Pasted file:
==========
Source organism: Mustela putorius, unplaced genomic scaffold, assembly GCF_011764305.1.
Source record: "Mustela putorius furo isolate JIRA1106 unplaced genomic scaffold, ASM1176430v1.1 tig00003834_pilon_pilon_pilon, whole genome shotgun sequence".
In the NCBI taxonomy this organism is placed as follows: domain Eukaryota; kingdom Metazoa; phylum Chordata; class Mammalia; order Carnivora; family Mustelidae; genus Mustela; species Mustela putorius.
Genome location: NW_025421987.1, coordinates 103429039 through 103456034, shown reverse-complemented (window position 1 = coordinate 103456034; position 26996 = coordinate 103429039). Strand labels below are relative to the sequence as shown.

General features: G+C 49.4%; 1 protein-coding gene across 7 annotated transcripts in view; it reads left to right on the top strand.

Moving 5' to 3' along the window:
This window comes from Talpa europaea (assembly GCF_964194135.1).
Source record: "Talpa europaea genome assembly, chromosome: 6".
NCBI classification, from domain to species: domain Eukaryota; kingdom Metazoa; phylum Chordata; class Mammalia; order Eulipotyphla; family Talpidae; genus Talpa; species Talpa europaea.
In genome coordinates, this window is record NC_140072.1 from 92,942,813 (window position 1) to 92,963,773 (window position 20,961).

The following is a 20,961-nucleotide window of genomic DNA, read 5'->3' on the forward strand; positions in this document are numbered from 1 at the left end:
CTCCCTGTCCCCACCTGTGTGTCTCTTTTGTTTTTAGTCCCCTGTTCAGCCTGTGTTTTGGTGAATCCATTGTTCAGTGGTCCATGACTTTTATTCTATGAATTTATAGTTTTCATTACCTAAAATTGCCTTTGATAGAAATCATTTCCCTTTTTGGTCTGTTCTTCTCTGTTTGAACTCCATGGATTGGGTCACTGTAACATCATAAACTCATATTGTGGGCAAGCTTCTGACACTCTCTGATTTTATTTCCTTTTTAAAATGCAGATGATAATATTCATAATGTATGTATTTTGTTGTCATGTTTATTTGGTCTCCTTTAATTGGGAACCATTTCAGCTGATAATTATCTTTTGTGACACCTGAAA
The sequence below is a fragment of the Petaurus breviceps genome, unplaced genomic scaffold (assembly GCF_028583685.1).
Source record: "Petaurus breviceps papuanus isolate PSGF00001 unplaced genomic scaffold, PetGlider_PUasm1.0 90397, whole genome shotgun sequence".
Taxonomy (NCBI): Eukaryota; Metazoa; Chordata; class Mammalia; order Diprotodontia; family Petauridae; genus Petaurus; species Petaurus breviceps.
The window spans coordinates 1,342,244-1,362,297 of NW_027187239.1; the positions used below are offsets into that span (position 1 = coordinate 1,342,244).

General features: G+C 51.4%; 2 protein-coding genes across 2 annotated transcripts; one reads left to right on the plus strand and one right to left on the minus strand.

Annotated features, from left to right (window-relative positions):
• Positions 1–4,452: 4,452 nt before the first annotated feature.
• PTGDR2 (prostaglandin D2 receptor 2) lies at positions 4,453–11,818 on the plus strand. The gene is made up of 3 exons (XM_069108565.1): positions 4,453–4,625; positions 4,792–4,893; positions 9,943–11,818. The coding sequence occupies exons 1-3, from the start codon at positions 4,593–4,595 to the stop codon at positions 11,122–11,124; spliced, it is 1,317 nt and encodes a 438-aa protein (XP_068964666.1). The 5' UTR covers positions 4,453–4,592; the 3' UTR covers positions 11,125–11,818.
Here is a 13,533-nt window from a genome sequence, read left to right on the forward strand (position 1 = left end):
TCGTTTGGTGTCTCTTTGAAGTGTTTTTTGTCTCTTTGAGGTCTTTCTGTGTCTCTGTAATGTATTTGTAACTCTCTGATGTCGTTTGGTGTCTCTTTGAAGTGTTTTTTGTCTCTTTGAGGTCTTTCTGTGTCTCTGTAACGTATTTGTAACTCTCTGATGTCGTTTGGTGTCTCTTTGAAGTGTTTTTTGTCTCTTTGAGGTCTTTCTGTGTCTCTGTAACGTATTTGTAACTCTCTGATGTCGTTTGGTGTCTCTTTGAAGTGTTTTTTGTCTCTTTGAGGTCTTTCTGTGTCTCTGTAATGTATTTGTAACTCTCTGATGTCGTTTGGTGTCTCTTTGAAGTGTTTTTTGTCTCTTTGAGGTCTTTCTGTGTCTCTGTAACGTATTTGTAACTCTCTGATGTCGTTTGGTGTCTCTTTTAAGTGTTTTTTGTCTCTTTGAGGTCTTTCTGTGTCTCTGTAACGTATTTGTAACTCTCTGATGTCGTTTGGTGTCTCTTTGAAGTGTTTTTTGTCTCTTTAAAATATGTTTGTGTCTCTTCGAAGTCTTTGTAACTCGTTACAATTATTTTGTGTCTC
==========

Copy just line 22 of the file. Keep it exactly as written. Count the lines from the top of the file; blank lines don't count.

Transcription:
TCGTTTGGTGTCTCTTTGAAGTGTTTTTTGTCTCTTTGAGGTCTTTCTGTGTCTCTGTAATGTATTTGTAACTCTCTGATGTCGTTTGGTGTCTCTTTGAAGTGTTTTTTGTCTCTTTGAGGTCTTTCTGTGTCTCTGTAACGTATTTGTAACTCTCTGATGTCGTTTGGTGTCTCTTTGAAGTGTTTTTTGTCTCTTTGAGGTCTTTCTGTGTCTCTGTAACGTATTTGTAACTCTCTGATGTCGTTTGGTGTCTCTTTGAAGTGTTTTTTGTCTCTTTGAGGTCTTTCTGTGTCTCTGTAATGTATTTGTAACTCTCTGATGTCGTTTGGTGTCTCTTTGAAGTGTTTTTTGTCTCTTTGAGGTCTTTCTGTGTCTCTGTAACGTATTTGTAACTCTCTGATGTCGTTTGGTGTCTCTTTTAAGTGTTTTTTGTCTCTTTGAGGTCTTTCTGTGTCTCTGTAACGTATTTGTAACTCTCTGATGTCGTTTGGTGTCTCTTTGAAGTGTTTTTTGTCTCTTTAAAATATGTTTGTGTCTCTTCGAAGTCTTTGTAACTCGTTACAATTATTTTGTGTCTC